From DOM EKPUNOBI, Onitsha
It was in Chinua Achebe’s Things Fall Apart that one of the elders of Umuofia declared: Looking at the mouth of a king, one will never believe he ever sucked at his mother’s breast. Taking inference from this, one could also say that looking at Chief Ignatius Udealor one would not believe he has passed through difficult times to become what he is today.
Udealor’s mother died 12 days after his birth, to herald his troubles. Over the years, he experienced real difficulties of life but ended up successfully. At 70, he, by all standards, is a man whose story could be an inspiration to others struggling to make it in life.
In this interview, Udealor told his story.
Could you please tell us a bit about yourself?
I am the son of Mr. Emmanuel Udealor, a farmer and fisherman. He was baptised just before his death. My mother was Mrs. Nduka Udealor, (nee Nwanwuna). I became a motherless baby soon after I was born. My mother died 12 days after I was born and that started my troubles.
How did you manage to survive?
My elder sister, Okwuegbunam, who was married then, picked me up from that stage and started taking care of me. I grew up to recognise her. I lived with her at Mmiata Anam until I grow up a little and my father came for me.
I attended St. Theresa’s Primary School, Umueze Anam, where I was serving as a househelp to one Elias Ekweze. When I could not cope with him, I left the same year for Umolum to live with one teacher, Mr. Paschal Udealor and within that same year, my father became sick and I was sent home to attend to him. When my father eventually died, I stopped going to school for quite some time because I did not have any help.
At what point did you resume school?
I started again in 1965 when I began to do some menial jobs to raise some funds, I took my Standard Six examination. I was actually 20 years when I started primary one. It was funny that my teacher, in one of my classes, was my agemate and I felt humiliated each time I did something wrong and he flogged me. It was not easy to subject yourself to that kind of situation, but I wanted to get western education.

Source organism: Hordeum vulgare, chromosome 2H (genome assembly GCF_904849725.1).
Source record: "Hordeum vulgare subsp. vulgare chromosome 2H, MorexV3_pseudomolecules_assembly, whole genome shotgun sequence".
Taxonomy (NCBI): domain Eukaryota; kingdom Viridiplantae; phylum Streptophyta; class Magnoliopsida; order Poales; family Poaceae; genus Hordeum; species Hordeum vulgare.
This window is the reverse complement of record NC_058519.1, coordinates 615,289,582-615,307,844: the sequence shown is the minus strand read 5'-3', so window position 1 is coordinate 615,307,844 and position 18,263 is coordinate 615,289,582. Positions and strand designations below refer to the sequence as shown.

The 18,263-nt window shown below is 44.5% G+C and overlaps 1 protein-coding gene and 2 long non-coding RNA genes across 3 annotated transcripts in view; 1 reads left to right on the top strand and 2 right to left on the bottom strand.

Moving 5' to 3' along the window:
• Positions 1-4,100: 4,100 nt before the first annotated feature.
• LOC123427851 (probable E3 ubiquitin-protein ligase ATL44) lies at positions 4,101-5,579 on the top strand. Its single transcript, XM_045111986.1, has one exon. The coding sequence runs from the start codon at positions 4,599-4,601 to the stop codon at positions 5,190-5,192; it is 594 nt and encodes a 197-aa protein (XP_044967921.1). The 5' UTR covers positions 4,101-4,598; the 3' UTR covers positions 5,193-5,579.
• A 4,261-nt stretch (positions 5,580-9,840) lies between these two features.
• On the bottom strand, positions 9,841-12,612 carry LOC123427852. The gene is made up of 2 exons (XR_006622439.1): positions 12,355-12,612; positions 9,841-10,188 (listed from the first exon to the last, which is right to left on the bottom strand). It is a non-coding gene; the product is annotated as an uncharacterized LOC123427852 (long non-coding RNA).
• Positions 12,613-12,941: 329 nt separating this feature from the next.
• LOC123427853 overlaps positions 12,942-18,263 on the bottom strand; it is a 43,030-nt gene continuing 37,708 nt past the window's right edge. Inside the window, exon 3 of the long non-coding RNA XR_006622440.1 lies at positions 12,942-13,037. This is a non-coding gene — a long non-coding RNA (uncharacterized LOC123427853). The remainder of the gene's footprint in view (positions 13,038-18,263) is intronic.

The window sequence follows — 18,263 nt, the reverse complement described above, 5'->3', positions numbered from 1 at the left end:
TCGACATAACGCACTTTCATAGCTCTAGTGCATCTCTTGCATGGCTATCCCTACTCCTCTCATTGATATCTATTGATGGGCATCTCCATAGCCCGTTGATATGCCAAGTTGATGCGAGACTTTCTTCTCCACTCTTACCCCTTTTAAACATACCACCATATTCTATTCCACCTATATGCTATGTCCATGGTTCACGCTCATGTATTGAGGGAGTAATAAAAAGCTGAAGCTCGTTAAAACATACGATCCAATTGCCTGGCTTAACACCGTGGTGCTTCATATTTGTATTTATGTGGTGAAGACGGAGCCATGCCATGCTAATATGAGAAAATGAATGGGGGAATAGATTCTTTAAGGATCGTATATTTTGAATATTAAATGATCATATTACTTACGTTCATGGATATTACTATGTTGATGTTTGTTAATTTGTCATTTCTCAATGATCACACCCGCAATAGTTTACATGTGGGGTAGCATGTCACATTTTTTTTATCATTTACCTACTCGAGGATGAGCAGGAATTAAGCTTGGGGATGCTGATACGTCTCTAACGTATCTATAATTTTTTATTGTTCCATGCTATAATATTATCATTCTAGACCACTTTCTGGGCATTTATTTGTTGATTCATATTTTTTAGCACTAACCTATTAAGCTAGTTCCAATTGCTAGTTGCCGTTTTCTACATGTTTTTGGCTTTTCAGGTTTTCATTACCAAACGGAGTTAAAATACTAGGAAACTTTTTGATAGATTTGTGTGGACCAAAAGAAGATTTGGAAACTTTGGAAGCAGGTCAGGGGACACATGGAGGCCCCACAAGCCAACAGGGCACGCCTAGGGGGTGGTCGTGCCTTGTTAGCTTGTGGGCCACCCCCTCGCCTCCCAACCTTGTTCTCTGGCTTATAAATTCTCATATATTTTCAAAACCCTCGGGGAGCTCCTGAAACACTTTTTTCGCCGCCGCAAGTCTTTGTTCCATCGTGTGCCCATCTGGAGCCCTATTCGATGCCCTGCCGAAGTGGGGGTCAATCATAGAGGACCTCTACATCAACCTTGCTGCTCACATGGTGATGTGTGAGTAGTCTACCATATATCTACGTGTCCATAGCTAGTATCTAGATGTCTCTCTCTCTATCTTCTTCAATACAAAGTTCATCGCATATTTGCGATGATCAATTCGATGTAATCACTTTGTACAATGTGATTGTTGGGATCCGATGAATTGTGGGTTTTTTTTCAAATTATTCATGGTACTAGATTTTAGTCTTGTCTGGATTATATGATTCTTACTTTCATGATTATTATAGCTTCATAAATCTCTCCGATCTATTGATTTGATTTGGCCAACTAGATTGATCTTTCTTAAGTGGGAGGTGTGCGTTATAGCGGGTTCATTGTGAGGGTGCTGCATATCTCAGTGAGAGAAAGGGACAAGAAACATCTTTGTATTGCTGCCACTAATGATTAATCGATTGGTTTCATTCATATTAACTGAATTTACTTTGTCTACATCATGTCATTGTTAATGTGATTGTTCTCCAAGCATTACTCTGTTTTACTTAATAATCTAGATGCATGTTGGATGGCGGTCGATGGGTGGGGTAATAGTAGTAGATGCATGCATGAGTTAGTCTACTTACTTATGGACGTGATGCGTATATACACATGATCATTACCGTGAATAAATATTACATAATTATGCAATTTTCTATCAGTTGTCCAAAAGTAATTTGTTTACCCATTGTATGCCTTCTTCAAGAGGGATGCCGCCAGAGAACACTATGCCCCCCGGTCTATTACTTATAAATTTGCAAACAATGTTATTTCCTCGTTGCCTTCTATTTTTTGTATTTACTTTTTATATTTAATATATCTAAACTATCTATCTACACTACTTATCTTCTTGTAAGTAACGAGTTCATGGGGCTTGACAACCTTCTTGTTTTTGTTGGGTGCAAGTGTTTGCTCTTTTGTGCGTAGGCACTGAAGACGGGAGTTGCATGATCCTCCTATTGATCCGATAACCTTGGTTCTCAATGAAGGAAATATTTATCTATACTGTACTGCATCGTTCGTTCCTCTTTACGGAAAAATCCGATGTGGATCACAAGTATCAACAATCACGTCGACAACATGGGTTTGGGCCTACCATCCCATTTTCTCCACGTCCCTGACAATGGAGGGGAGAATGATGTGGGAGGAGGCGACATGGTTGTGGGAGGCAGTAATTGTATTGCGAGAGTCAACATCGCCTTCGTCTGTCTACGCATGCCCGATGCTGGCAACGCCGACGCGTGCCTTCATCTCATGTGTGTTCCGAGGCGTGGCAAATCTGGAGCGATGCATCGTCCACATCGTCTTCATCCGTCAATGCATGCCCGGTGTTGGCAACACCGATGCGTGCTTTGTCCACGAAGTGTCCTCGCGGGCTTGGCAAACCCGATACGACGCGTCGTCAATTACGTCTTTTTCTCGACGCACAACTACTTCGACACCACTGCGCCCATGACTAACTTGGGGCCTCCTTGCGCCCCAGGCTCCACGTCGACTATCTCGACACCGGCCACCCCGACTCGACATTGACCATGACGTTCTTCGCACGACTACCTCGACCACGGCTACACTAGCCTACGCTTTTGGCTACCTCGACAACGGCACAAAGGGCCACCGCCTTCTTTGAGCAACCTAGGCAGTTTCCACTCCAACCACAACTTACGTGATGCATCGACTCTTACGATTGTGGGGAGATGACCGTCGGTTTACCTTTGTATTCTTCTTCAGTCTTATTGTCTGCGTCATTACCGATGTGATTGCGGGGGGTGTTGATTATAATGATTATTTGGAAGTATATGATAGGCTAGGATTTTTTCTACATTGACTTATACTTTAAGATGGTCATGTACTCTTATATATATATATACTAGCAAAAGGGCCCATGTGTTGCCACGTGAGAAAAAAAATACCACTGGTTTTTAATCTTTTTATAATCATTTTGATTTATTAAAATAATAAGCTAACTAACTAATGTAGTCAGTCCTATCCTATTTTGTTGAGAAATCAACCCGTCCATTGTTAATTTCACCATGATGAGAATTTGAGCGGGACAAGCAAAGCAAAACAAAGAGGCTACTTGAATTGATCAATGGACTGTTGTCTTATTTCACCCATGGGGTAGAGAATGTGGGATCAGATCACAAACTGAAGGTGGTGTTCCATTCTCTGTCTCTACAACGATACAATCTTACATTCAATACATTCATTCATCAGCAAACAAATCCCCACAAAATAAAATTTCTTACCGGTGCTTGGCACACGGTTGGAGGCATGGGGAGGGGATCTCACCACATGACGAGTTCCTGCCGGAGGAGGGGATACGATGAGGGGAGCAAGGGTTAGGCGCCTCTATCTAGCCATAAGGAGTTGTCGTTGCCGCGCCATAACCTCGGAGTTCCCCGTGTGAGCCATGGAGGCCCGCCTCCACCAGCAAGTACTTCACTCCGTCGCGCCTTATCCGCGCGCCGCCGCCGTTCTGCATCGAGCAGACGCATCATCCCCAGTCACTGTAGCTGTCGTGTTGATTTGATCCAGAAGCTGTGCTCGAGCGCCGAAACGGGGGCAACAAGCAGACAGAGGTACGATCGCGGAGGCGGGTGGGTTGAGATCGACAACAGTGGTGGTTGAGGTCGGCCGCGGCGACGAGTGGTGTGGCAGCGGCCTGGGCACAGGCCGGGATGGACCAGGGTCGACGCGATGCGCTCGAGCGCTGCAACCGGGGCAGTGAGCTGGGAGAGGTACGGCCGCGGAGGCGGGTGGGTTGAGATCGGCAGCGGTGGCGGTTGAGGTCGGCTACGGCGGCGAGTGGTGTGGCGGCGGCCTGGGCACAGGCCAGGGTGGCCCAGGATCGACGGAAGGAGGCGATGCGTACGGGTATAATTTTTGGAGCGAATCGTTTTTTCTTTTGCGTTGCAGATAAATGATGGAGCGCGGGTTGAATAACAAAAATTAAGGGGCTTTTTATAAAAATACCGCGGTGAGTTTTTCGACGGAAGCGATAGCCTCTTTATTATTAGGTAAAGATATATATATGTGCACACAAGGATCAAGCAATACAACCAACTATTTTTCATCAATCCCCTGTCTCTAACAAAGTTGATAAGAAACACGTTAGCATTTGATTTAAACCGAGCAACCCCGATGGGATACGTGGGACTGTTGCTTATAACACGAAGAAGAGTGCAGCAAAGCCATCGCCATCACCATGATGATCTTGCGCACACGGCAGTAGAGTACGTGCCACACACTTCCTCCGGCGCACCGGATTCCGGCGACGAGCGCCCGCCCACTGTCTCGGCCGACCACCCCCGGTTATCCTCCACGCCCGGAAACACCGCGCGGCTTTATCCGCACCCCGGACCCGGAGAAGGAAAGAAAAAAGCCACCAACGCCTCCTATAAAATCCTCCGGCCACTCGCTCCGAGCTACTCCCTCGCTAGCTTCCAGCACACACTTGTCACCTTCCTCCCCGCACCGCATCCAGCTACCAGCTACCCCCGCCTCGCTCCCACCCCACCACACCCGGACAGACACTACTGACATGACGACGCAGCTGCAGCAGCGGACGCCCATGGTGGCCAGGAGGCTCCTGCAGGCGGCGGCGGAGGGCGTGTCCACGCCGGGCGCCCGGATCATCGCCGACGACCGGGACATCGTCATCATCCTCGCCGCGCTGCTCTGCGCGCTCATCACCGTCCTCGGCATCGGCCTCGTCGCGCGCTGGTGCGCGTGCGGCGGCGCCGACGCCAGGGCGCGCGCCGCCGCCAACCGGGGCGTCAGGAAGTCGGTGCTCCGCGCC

Were you able to attend post-primary school and if so how did you manage to do that?
I grew up to become a great fisherman and with that, I was able to finance my post-primary education. I first went into Prince Commercial Institute, Onitsha and in 1962, I relocated to St. Mary’s Secondary School at Ifitedunu.
We learnt you joined the Nigerian Army at a point. What led you to that?
The story of how Igbo were treated in the Army made me to enrol in the Biafra Army and I joined on June 13, 1967.
Did you relate closely with Ojukwu in Biafran Army?
Apart from meeting Ojukwu at various points during the war, I met him closely on January 12, 1970 before he departed. He left Amorka Airstrip at 1am. That was the day I also met Col. Onwuatuegwu at Njaba Bridge, which connects Okwudo and Umuaka Orlu.
What would you say about the war?
War is generally not good. Disputes should be resolved through dialogue and not by means of war. That goes to say that the war could have been avoided if everybody applied some caution. However, I must however say that I am amazed at the gallantry of Biafran soldiers to have sustained the war for a long time, with virtually no sophisticated weapons.